Effects of a 15H journey followed by either 12H starvation or ad libitum hay on the behaviour and blood chemistry of sheep

Citation
Ms. Cockram et al., Effects of a 15H journey followed by either 12H starvation or ad libitum hay on the behaviour and blood chemistry of sheep, ANIM WELFAR, 8(2), 1999, pp. 135-148
Citations number
21
Language
INGLESE
art.tipo
Article
Categorie Soggetti
Animal Sciences
Journal title
ANIMAL WELFARE
ISSN journal
0962-7286 → ACNP
Volume
8
Issue
2
Year of publication
1999
Pages
135 - 148
Database
ISI
SICI code
0962-7286(199905)8:2<135:EOA1JF>2.0.ZU;2-H
Abstract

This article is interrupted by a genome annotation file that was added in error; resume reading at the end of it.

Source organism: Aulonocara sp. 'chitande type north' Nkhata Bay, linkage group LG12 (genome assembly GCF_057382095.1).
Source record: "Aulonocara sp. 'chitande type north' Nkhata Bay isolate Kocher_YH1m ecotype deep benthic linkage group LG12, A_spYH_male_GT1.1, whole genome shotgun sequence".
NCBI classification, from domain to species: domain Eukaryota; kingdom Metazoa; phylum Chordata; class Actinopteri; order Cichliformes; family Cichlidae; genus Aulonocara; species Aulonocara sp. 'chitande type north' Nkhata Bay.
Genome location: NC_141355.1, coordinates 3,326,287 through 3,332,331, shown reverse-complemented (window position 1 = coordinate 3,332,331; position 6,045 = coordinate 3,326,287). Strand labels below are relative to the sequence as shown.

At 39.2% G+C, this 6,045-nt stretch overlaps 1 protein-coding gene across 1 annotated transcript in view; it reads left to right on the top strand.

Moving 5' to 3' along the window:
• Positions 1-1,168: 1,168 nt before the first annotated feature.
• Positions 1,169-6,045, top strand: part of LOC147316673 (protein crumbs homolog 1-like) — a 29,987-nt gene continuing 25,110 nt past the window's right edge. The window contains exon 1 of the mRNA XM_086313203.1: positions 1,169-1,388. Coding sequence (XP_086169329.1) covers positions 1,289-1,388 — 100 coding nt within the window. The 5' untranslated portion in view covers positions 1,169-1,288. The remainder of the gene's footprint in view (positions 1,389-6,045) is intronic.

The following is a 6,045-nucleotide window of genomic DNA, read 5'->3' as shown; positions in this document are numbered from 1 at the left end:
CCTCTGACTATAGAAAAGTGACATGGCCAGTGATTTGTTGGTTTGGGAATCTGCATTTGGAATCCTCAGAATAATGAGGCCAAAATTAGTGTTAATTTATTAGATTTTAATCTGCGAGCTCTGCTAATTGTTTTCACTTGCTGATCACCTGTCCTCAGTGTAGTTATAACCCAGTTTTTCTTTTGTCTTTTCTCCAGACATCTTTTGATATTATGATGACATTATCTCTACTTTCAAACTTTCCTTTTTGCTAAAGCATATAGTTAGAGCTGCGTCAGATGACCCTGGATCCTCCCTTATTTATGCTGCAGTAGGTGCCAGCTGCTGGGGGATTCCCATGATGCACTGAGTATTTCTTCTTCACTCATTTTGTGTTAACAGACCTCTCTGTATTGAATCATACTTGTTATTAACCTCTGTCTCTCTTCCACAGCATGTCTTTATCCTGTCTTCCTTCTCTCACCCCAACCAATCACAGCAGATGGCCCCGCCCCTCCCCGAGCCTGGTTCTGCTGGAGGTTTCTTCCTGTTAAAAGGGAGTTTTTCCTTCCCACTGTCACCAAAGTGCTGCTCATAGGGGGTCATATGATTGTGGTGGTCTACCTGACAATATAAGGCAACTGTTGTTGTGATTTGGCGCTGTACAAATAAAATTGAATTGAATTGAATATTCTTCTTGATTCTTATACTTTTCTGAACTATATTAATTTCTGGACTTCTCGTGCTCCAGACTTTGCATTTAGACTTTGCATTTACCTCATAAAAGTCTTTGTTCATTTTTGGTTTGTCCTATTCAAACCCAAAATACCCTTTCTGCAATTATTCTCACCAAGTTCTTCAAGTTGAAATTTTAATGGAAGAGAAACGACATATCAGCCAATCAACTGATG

In a 2x2 factorial design, (n=6) sheep were either transported by road for 15h or kept in their home pens, and then either starved for 12h with access to water or offered hay ad libitum, with access to water. All groups were offered hay and water 12h after transport. Behavioural observations and mea surements of dehydration and feed restriction were made before, during, and for 24h post-transport, to evaluate the implications of these procedures f or the welfare of sheep. After the journey, the immediate priority for the sheep was to eat. Consump tion of hay increased water intake and reduced the time spent lying down. T he plasma cortisol concentration was greater in sheep which had been starve d during the 12h post-transport period, than in those offered hay during th is time; and the plasma free fatty acid concentration was greater in sheep which had been transported than in those which had not. Although transporte d sheep kept without hay during the first 12h post-transport drank more wat er than those which had not been transported, the mean time before they dra nk was greater than 7h. During the transport period, there was less lying b ehaviour in transported sheep than in non-transported sheep but transported sheep did not lie down more post-transport than non-transported ones. This work suggests that sheep should be offered both feed and water after a 15h journey. However, when feed was not available after a 15h journey drinking and resting did not appear to be immediate priorities.